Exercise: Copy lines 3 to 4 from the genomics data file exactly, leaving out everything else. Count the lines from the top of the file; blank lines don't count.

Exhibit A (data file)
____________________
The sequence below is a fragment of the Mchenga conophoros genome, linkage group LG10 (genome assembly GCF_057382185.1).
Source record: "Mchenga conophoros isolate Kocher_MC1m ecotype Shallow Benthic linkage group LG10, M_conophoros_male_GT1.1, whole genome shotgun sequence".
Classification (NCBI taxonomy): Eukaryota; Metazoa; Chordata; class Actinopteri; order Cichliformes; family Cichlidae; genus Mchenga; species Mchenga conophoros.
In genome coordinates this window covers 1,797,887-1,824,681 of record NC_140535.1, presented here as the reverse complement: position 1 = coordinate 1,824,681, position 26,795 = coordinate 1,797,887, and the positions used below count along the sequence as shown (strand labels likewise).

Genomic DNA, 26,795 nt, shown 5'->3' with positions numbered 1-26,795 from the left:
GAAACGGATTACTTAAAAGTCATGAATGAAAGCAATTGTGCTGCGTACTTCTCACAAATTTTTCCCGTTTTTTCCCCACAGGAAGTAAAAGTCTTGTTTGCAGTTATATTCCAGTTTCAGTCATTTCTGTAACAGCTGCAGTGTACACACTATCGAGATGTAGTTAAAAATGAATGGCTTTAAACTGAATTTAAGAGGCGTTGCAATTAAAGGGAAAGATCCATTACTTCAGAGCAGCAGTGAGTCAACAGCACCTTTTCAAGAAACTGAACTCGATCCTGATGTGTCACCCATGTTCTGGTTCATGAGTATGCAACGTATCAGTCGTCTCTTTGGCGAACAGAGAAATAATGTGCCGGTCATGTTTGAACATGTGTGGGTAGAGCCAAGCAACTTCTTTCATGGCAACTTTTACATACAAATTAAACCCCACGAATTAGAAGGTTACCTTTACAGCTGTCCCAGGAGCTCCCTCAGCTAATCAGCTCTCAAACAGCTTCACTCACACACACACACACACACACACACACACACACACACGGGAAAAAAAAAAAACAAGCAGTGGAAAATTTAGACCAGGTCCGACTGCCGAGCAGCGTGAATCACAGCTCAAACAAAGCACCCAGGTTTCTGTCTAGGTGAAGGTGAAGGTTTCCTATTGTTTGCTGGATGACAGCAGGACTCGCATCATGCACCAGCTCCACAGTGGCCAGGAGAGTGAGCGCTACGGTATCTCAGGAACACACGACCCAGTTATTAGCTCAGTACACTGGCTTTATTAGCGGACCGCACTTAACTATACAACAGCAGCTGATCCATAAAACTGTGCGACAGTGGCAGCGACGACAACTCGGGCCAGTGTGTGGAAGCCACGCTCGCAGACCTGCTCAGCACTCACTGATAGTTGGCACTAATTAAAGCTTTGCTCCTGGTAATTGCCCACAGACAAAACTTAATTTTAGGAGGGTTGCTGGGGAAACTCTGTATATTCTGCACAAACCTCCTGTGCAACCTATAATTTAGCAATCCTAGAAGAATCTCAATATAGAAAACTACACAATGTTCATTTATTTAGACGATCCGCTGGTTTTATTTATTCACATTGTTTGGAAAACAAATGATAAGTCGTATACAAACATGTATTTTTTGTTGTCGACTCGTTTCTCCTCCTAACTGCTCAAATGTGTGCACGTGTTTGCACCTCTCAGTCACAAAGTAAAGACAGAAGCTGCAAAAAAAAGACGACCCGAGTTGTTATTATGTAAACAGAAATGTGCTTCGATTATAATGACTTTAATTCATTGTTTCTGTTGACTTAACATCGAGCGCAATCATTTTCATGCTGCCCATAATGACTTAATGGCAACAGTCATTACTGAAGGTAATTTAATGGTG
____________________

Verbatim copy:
Classification (NCBI taxonomy): Eukaryota; Metazoa; Chordata; class Actinopteri; order Cichliformes; family Cichlidae; genus Mchenga; species Mchenga conophoros.
In genome coordinates this window covers 1,797,887-1,824,681 of record NC_140535.1, presented here as the reverse complement: position 1 = coordinate 1,824,681, position 26,795 = coordinate 1,797,887, and the positions used below count along the sequence as shown (strand labels likewise).